Solar Blooms in North Korea

In North Korea, solar panels are popping up at markets and hardware sections of department stores, and can be easily seen hanging outside of peoples’ balconies and windows, says Reuters.

Solar is a godsend in this country, which lacks electricity, and they are thankful to be able to light their homes at night. Satellite images show a sharp contrast with South Korea – the North is dark, South is bright.

Reuters obtained photographs for some urban areas that show around 10-15% of apartments with small solar panels attached to windows or balconies. The government tacitly allows them, says Reuters, but local authorities may require bribes for permission to install them.

Solar North Korea
Thompson Reuters

North Korea exports much of its coal and prioritizes electricity for factories and political purposes, leaving many without power during the long, cold winters when hydroelectricity is in short supply.

Solar systems usually consist of an inverter, solar panel and battery that allows for charging cell phones or electricity to run  appliances.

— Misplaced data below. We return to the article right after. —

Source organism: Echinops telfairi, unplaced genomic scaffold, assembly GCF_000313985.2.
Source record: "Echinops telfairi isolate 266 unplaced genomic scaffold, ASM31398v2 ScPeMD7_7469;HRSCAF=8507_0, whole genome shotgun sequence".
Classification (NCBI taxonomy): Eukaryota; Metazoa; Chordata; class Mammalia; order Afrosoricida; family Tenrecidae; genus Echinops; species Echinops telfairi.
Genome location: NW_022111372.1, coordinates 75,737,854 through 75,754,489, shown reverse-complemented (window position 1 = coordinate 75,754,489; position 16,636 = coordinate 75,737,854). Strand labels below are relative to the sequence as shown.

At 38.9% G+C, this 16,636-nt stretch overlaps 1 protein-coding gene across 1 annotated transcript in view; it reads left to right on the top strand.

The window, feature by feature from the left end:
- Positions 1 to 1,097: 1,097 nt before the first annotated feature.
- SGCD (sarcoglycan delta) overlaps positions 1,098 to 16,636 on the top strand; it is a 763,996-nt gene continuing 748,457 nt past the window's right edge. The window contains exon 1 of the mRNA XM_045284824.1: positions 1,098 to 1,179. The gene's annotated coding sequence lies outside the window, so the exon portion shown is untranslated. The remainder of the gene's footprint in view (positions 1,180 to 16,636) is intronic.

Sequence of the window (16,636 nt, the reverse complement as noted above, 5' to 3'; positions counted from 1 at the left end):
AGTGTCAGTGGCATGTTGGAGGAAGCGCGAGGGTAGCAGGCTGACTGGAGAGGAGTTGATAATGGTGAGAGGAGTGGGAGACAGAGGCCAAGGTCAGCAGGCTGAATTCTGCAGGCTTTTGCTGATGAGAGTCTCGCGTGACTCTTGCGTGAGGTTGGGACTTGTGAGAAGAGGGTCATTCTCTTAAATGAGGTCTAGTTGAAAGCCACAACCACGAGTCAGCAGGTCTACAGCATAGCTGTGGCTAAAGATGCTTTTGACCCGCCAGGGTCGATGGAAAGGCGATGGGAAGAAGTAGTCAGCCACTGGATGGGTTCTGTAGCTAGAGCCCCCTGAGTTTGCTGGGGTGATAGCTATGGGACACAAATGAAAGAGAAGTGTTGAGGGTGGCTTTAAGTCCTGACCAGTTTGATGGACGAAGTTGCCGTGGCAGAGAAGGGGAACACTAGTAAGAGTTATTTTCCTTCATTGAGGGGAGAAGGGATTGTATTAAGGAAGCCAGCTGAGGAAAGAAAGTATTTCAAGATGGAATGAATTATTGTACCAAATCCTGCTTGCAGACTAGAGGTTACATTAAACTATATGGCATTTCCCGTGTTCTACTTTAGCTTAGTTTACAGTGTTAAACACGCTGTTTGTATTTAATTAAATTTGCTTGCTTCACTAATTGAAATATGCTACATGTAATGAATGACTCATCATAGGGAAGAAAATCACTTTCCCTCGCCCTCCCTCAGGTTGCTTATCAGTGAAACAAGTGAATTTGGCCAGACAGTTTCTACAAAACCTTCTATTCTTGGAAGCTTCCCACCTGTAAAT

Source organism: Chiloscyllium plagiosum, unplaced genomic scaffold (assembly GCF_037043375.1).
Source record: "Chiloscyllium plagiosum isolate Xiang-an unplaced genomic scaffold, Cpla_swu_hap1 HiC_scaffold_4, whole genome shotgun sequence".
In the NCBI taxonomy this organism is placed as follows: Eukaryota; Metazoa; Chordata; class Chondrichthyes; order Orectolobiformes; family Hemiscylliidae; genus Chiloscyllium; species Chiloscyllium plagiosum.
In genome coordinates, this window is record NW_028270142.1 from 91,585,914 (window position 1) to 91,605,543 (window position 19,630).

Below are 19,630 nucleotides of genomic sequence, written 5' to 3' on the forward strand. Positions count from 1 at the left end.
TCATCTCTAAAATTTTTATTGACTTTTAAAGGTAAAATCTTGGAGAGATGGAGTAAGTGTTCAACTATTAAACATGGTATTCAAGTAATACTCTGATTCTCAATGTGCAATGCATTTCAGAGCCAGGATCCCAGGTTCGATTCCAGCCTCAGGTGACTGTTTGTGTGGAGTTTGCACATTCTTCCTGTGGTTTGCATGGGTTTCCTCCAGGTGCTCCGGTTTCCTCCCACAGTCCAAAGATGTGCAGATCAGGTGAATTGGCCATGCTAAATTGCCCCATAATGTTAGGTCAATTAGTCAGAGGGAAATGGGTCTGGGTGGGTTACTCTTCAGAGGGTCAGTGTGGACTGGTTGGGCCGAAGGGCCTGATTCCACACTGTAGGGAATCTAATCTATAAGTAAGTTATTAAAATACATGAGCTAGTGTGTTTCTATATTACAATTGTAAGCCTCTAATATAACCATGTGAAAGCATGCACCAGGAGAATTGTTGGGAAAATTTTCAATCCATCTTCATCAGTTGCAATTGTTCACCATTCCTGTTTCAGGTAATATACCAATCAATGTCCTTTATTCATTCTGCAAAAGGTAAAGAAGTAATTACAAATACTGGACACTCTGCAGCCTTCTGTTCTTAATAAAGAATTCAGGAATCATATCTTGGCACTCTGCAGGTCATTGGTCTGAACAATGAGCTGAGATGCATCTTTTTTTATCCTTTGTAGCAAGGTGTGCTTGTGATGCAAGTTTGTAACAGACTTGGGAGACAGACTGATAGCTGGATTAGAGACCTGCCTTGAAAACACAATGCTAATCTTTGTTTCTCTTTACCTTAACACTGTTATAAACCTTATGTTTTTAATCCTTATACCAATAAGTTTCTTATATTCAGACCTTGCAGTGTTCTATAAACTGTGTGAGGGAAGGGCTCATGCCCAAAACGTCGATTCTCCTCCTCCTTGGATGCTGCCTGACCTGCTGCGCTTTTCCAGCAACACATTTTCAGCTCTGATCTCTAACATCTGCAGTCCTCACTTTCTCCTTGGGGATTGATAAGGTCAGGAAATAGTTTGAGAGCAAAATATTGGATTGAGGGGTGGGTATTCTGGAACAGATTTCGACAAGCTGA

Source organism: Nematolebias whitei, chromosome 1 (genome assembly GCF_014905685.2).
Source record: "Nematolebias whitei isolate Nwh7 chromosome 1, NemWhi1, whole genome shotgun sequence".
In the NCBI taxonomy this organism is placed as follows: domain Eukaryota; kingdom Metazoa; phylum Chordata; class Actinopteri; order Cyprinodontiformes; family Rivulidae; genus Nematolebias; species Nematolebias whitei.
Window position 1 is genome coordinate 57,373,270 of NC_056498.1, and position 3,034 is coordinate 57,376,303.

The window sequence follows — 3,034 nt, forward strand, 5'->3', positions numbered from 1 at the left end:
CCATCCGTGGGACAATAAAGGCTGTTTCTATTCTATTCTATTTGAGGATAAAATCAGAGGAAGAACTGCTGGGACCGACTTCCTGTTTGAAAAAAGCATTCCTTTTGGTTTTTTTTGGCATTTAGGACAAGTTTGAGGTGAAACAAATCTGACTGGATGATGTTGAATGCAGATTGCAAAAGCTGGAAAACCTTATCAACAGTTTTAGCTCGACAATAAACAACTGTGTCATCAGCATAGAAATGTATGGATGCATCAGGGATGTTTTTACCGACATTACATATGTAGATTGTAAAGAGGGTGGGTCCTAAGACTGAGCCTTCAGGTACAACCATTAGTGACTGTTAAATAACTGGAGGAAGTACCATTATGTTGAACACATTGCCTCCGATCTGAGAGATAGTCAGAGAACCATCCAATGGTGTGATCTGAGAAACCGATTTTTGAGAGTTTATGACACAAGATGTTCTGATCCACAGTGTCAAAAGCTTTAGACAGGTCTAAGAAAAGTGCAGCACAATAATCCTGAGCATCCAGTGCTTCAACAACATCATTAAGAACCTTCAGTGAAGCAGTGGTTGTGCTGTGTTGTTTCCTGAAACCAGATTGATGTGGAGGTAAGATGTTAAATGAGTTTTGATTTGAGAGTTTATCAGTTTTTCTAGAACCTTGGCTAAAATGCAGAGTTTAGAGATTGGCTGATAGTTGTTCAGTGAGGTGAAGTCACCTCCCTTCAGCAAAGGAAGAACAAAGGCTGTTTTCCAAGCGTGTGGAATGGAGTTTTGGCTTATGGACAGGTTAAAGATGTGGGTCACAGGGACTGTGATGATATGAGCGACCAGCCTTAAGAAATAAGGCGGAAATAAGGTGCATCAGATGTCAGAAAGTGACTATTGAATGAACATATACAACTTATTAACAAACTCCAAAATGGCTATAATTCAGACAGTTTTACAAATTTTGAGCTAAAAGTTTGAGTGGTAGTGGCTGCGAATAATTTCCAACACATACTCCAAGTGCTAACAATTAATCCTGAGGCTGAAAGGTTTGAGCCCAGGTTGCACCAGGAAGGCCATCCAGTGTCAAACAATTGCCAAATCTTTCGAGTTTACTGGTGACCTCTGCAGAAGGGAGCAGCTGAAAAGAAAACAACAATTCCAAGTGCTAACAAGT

"We can heat our homes with a heater powered by a solar panel," Kim Yeong-mi, who now lives in South Korea, told Reuters.

The government has been installing some solar-powered street lights and North Korea now has a solar panel factory to help "make up the shortage of electricity." The government has been releasing a "barrage" of slogans signaling interest in renewable energy like, "Develop and make effective use of wind, tidal, geothermal and solar energy!," reports Reuters. 

Across the border in China, shops advertise solar kits of various sizes. The largest can run a TV, laptop, cell phone, refrigerator and a washing machine. 

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